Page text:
Your heatmap is home to some pretty valuable data that can help you trouble shoot issues or discover root causes for issues. Each zone and CCU will display individual data for their representative devices. Depending on the devices you have on site it will change the types of data you may be able to receive.
Zone Data Points
When you hover over or click into a zone you will be met with a list of graphs and data points. And again, depending on your configuration of the site and the devices installed this can change what the data may appear to be like in your view. No matter what your first data point should be your runtime data/conditioning status. For a staged unit you will see straight up and down bars for your heat/cool calls. Red bars indicate heat stages and blue bars indicate cooling stages. For analog units you will see lines on a graph move from 0% to 100% indicating the activity of the heating, cooling, or the fan speed of the zone.
Current vs Desired
On your zone charts you will notice a data point called "Current vs. Desired" this data point will show 3 numbers and lines on it. On this chart the blue line on the top indicated the temp that the zone will cool to if it is to hot. Below that the green line indicates what the current temp in that zone is, and the red line at the bottom indicates what the zone will heat to if it is to cold. A good troubleshooting tool for this data point is if you see the green current temp line reading as "0" or flatlined that may indicate a faulty sensor which may just need to be reset.
Occupancy and Schedule Type
The occupancy and schedule data points are fairly self explanatory but can be helpful to troubleshoot some minor issues. The zone occupancy status shows you when your building is in occupied mode, occupied mode will occur while your zone is in its schedule time or with certain devices that have occupancy sensors, when detected. Your zone schedule data point tells you which type of schedule this zone is running between: building, zone, and named. Some trouble shooting tools this data point can be helpful for are if you make schedule changes and they do not show up changed in these data points after 5 minutes the new schedule may have not taken. Try pushing the schedule again, and make sure the times do not overlap with one another.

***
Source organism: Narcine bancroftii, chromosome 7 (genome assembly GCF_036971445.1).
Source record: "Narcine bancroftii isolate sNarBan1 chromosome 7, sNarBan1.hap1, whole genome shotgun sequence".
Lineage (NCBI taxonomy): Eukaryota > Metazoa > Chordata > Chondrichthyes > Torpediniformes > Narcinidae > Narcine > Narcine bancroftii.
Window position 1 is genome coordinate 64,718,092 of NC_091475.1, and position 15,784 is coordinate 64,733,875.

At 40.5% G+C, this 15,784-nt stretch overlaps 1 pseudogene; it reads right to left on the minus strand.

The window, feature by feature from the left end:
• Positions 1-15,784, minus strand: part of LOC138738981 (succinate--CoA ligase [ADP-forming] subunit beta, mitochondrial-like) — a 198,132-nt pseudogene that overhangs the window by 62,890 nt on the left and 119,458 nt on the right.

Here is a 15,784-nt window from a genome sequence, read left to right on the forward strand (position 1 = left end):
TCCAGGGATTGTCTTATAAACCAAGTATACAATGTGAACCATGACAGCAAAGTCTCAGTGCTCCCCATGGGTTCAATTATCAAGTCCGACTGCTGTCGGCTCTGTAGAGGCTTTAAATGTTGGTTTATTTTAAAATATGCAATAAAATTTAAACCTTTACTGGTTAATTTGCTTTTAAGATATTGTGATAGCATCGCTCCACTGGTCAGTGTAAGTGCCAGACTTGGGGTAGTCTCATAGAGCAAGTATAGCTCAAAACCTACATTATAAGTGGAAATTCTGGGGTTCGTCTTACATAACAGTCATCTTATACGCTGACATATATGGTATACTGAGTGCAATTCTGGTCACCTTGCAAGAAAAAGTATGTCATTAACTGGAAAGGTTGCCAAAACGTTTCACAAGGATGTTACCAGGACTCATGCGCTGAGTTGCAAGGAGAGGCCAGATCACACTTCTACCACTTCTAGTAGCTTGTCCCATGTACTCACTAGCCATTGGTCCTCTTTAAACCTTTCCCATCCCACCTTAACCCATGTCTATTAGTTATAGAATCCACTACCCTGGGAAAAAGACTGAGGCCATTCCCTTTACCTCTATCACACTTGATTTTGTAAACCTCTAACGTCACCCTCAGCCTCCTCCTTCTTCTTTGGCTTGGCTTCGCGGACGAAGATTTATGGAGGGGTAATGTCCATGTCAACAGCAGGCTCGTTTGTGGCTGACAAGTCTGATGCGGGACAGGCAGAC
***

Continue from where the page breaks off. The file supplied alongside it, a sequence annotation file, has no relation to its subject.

Humidity, CO2, and VOC
Some devices such as the HyperStat, or the Multi-Sensor are capable of detecting CO2 and VOC levels in the air. These can be helpful to determine how much harmful air particles are floating around in your air, they can also be tied to alerts to let you know when certain levels reach too high of a level. As with our other sensors, if you know one is installed and you are seeing a level that reads 0, or one that reads way to high the sensor may not be working properly and may need a reset or recalibration.
Damper Position and Airflow/Water Flow Temps
These two data points are some of the most handy and important tools to look at when trying to determine troubleshooting causes on your site. Your damper position data point shows you your max, min, and current damper positions. These positions can change depending on if its heating, cooling, or recirculating the air into the space. On the damper position data point you'll notice multiple lines, these lines indicate your max and min damper positions during heat or cool calls, the solid green line indicates your current damper position. This data point is also where you will see your reheat position if you have them installed. Trouble shooting for damper positions can be handy, if you aren't getting good airflow into your zone you can check to make sure the damper is opening properly or if it is opening and closing properly between heating and cooling calls. You air/water flow temps show you what the incoming temp is in this zone, this data point is a very handy tool to diagnose issues with your rooftop units. If your zone is calling for a heating call but under this data point you read a 60 degree airflow this tells you that something may be wrong with the RTU itself, cross check with other zones and with that you can determine your RTU's functionality. If these sensors read 0, we once again may be having issues with the sensors needing a reset or the node being reset that they are connected to.